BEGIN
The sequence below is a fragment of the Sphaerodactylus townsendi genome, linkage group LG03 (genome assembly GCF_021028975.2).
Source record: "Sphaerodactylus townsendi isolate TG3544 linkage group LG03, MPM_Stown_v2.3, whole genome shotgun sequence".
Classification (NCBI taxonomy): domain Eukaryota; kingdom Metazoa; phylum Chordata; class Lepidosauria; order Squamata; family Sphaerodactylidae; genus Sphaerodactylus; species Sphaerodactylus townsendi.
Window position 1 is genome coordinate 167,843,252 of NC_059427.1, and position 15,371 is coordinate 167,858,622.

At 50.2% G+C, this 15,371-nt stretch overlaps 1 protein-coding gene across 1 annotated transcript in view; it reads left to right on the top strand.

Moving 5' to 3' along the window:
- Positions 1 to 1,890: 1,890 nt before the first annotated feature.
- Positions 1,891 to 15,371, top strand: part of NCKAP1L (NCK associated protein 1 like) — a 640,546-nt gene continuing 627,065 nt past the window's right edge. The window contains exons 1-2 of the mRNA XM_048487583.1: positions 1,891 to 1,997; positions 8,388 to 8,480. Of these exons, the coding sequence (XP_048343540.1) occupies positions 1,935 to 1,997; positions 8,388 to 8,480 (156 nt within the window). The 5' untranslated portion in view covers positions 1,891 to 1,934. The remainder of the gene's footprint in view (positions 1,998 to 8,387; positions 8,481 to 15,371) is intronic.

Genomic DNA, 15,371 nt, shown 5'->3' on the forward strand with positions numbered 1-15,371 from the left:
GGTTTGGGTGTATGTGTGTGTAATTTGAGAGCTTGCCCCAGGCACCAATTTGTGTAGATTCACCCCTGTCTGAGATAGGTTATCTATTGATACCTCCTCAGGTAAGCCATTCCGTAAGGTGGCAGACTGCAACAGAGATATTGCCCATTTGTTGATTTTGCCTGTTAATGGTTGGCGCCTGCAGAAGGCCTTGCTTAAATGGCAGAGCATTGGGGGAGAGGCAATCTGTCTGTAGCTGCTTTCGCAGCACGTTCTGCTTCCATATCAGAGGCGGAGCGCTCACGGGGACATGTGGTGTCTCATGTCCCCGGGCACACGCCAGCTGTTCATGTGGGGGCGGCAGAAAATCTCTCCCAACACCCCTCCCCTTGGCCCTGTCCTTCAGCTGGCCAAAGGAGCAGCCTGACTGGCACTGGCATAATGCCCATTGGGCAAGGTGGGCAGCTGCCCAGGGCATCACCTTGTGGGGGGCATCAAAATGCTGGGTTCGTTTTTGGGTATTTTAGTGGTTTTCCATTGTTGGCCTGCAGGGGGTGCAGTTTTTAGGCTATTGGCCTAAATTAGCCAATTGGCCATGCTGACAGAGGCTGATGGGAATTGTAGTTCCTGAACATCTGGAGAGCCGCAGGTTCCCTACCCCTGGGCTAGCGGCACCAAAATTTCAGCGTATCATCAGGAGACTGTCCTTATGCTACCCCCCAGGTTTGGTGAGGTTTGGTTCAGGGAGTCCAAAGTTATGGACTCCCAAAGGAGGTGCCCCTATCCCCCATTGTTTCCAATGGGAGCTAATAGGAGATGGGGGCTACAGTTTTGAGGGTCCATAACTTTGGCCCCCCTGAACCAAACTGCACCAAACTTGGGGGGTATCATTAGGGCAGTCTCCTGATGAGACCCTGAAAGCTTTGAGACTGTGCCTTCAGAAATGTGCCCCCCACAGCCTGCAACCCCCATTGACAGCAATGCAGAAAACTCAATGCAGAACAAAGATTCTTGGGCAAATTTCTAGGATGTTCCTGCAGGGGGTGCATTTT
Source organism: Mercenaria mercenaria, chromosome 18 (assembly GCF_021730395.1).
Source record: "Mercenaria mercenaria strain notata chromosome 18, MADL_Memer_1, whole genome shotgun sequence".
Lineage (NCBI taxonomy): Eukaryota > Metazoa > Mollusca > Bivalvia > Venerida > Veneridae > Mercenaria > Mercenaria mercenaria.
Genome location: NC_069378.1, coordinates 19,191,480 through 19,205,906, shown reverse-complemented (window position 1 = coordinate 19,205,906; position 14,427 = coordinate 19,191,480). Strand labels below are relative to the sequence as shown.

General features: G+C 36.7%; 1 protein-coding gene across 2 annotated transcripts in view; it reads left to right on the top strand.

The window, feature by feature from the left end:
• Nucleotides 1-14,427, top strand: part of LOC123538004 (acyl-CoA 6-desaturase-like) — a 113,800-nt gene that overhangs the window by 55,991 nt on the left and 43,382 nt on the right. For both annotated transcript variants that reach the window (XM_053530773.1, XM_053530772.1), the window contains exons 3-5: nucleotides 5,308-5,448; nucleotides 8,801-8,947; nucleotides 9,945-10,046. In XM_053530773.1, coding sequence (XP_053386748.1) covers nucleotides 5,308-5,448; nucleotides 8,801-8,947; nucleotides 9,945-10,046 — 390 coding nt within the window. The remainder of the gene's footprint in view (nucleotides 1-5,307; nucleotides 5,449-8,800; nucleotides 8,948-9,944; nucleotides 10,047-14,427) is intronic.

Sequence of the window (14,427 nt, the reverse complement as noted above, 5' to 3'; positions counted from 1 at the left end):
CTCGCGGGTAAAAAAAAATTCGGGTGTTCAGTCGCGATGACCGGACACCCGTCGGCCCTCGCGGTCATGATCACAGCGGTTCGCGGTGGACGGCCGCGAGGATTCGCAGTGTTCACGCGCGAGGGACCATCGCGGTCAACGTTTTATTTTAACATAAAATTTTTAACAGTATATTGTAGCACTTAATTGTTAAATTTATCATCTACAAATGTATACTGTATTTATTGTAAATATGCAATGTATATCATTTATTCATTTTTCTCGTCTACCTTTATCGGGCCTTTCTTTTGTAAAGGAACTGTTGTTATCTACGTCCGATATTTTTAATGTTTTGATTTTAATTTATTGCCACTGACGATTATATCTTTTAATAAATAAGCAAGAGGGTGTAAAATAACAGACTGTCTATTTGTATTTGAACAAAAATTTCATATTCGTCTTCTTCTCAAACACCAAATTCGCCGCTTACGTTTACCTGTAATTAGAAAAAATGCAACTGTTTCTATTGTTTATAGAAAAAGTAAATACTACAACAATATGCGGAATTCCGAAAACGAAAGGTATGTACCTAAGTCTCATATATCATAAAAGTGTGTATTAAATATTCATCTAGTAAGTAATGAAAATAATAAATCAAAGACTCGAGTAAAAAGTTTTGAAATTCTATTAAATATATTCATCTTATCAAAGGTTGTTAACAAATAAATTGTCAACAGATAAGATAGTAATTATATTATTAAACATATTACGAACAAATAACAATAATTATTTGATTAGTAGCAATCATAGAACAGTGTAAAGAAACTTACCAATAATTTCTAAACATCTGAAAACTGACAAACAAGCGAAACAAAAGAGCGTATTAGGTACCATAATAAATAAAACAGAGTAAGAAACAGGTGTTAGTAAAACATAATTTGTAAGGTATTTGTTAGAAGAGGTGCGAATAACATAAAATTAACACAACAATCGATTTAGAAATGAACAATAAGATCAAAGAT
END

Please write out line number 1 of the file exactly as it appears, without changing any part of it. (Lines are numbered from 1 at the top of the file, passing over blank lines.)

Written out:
The sequence below is a fragment of the Sphaerodactylus townsendi genome, linkage group LG03 (genome assembly GCF_021028975.2).